Cooperative research and development agreement
In the United States, a cooperative research and development agreement (CRADA or CRDA) is an agreement between a government agency and a private company or university to work together on research and development.
Designated under the Federal Technology Transfer Act of 1986 (P.L. 99-502) (which amended the Stevenson-Wydler Technology Innovation Act of 1980 (P.L. 96-480)), a CRADA is intended to speed the commercialization of technology, optimize resources, and protect the private company involved. A CRADA allows both parties to keep research results confidential for up to five years under the Freedom of Information Act. The Office of Scientific and Technical Information (OSTI) is responsible for preserving the scientific and technical information generated through a CRADA and making this information readily available to the scientific community as well as the public.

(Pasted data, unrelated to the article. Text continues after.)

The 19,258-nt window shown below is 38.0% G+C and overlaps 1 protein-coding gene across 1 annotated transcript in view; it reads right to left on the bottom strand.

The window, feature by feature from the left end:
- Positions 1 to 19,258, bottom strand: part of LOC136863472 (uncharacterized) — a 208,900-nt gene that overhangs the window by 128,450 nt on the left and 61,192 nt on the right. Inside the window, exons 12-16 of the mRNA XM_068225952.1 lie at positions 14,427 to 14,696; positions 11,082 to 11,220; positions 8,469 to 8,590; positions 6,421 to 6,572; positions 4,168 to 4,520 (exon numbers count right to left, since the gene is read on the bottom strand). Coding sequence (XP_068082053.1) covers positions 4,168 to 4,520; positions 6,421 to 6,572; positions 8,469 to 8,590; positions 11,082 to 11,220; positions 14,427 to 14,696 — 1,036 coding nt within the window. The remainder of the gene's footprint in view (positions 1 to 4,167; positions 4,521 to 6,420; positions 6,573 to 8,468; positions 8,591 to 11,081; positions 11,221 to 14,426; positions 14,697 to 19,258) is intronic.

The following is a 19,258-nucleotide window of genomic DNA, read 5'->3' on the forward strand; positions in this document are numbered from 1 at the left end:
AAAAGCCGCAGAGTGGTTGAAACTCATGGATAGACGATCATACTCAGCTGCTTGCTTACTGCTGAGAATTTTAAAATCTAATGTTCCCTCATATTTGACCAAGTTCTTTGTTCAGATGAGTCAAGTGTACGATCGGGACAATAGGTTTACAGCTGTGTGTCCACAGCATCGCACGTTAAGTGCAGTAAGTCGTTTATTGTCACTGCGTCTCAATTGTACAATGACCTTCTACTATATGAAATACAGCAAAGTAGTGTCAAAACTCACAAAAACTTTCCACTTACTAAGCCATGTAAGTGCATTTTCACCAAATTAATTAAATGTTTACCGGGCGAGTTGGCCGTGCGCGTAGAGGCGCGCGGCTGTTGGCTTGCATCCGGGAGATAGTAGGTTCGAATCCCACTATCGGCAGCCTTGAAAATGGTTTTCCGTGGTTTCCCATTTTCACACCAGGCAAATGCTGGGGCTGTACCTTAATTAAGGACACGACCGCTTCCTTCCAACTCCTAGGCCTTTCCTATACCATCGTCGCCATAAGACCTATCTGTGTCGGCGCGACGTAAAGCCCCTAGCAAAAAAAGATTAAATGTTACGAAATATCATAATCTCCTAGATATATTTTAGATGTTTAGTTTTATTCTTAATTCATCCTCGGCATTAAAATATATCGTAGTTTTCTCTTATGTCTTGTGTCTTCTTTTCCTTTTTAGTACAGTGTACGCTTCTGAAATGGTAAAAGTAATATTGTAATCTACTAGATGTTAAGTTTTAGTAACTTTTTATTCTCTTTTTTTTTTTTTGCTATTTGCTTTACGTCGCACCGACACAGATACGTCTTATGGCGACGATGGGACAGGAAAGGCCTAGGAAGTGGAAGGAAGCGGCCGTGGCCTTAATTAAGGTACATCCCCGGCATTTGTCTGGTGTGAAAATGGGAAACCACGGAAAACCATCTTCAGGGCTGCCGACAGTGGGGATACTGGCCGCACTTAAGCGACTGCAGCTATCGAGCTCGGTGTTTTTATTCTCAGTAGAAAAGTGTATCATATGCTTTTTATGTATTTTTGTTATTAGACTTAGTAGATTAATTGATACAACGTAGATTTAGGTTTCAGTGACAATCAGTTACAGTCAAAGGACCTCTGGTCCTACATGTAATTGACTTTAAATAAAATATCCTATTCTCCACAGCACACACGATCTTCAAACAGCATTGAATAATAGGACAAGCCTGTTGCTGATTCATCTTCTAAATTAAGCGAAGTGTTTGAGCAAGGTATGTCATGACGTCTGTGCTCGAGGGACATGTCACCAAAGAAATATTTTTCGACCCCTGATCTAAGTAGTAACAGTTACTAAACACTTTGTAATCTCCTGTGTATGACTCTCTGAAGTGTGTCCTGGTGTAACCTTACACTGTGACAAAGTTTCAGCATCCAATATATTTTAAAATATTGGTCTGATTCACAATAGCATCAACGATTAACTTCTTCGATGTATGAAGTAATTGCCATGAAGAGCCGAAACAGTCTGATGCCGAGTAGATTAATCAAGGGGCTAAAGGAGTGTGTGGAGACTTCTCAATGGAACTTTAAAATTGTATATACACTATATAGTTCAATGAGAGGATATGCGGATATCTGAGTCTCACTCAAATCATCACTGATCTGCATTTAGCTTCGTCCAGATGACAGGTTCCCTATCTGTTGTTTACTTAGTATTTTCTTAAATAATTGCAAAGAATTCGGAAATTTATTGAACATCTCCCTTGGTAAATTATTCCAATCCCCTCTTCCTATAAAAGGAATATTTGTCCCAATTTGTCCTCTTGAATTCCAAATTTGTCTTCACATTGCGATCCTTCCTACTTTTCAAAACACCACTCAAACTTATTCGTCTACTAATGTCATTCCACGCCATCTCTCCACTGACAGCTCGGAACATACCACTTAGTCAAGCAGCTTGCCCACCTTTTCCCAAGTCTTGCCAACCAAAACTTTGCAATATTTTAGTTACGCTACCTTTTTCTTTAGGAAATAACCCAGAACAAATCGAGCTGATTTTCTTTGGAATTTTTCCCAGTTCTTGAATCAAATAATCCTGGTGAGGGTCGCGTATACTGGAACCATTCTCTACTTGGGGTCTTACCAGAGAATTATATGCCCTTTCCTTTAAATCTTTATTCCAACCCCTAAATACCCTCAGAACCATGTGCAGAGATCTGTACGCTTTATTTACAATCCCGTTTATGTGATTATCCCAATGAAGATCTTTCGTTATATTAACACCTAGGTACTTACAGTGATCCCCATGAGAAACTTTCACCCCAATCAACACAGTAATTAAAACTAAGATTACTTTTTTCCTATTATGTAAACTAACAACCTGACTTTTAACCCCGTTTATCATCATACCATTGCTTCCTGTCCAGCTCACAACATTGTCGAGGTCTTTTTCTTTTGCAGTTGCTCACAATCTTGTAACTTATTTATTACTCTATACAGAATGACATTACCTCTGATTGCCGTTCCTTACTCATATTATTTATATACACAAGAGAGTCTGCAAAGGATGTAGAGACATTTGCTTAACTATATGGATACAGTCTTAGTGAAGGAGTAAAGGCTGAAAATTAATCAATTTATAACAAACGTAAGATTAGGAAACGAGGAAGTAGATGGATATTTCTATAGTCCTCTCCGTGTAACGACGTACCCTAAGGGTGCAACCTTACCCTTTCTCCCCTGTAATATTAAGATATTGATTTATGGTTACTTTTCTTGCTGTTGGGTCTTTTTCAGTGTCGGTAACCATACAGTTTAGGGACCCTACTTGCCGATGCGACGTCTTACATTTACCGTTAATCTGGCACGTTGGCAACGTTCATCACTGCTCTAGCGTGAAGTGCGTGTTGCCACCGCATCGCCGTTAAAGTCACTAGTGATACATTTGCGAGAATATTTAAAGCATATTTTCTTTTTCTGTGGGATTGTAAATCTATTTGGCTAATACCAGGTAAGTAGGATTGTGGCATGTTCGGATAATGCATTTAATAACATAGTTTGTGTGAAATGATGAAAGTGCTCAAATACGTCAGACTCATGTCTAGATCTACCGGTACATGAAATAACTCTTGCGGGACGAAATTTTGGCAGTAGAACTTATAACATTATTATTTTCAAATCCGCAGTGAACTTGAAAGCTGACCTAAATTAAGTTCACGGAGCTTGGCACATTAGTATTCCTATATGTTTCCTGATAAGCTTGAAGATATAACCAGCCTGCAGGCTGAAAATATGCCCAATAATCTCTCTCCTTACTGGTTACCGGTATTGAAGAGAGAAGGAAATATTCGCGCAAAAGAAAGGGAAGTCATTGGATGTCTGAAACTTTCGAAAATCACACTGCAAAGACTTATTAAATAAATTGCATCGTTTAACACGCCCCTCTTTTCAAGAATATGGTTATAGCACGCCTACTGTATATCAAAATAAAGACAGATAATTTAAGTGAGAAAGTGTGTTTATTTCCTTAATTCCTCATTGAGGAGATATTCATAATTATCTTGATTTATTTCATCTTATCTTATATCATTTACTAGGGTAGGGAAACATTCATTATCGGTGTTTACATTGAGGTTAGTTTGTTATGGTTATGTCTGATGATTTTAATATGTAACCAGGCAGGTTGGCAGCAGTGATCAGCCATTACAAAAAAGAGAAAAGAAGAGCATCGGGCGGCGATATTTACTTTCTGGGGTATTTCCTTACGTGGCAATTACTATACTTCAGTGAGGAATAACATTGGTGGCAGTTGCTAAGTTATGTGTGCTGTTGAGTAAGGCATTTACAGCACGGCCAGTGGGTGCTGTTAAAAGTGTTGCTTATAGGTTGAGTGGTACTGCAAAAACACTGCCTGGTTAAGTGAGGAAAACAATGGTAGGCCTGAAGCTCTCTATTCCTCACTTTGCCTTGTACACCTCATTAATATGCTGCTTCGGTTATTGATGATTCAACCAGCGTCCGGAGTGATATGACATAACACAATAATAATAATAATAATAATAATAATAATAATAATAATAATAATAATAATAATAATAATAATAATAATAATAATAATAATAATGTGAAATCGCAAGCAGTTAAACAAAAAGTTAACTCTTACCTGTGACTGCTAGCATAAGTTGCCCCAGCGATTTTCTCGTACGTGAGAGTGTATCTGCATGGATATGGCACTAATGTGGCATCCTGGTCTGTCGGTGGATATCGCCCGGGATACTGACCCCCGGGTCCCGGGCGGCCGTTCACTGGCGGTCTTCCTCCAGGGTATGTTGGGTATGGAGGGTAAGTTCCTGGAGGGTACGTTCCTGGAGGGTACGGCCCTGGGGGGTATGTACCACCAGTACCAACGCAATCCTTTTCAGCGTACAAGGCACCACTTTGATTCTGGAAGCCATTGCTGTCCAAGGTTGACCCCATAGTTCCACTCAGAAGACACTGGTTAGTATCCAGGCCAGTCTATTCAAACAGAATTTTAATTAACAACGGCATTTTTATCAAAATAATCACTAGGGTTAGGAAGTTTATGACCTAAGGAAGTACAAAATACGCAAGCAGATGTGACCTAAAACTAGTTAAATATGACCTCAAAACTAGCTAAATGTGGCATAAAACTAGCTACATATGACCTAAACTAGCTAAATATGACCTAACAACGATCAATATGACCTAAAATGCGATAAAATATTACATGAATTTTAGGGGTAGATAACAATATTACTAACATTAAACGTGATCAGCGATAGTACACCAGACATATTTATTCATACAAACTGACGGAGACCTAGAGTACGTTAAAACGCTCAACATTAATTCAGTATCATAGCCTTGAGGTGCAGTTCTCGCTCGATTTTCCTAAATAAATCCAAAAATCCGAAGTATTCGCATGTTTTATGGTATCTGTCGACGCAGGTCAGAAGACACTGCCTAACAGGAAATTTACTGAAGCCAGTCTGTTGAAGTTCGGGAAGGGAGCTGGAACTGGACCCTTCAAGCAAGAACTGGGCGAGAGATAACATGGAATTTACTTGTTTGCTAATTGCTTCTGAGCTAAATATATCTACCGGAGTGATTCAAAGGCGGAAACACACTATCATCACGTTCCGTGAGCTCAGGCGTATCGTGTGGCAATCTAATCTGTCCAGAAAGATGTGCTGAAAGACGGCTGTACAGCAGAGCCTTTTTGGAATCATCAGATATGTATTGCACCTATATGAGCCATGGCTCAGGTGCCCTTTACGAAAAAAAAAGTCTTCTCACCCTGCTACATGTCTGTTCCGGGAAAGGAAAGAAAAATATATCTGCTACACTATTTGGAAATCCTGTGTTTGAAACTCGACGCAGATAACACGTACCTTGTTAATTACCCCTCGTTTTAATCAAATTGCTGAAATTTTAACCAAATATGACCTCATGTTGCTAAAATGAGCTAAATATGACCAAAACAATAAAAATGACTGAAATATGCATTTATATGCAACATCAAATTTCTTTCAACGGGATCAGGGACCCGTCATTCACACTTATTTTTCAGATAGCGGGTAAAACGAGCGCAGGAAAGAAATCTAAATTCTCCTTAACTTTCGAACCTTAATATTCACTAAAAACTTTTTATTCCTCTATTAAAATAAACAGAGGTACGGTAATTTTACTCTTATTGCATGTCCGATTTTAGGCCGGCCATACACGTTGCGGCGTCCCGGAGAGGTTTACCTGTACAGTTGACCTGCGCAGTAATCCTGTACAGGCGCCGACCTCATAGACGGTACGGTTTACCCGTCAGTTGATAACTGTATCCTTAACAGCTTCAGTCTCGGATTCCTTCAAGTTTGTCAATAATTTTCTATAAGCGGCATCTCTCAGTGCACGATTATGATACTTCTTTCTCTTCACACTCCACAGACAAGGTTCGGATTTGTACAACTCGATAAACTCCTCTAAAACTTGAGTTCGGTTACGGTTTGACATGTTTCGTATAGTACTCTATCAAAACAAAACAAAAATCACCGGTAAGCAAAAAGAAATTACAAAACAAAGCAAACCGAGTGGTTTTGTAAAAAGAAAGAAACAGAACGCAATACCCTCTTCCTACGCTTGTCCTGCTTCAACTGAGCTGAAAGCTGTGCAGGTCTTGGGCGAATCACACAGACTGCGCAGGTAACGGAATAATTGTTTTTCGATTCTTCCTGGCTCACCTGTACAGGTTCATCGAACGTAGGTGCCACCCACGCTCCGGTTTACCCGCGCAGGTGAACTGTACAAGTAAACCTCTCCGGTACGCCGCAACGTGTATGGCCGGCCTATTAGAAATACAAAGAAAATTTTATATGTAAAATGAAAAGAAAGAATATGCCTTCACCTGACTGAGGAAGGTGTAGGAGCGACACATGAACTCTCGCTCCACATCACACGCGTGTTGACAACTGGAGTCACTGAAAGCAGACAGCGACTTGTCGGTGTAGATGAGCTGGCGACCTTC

- "Public Law 99-502" (PDF). history.nih.gov. Archived from the original (PDF) on 2009-09-30. Retrieved 2009-11-01.
- "U.S. Geological Survey website". www.usgs.gov. Archived from the original on 2008-01-08. Retrieved 2008-02-07.
- "Cooperative Research and Development Agreements at the Department of Energy's Office of Science Laboratories, IG-0826 | Department of Energy". Energy.gov. Retrieved 2013-03-05.
- "What is a CRADA? Technology Transfer, Bureau of Reclamation, U.S. Department of the Interior". web.archive.org. 2006-10-13. Archived from the original on 2006-10-13. Retrieved 2021-08-26.
- Staff. "CRADAs". Office of Technology Transfer. National Institutes of Health. Retrieved 12 June 2016.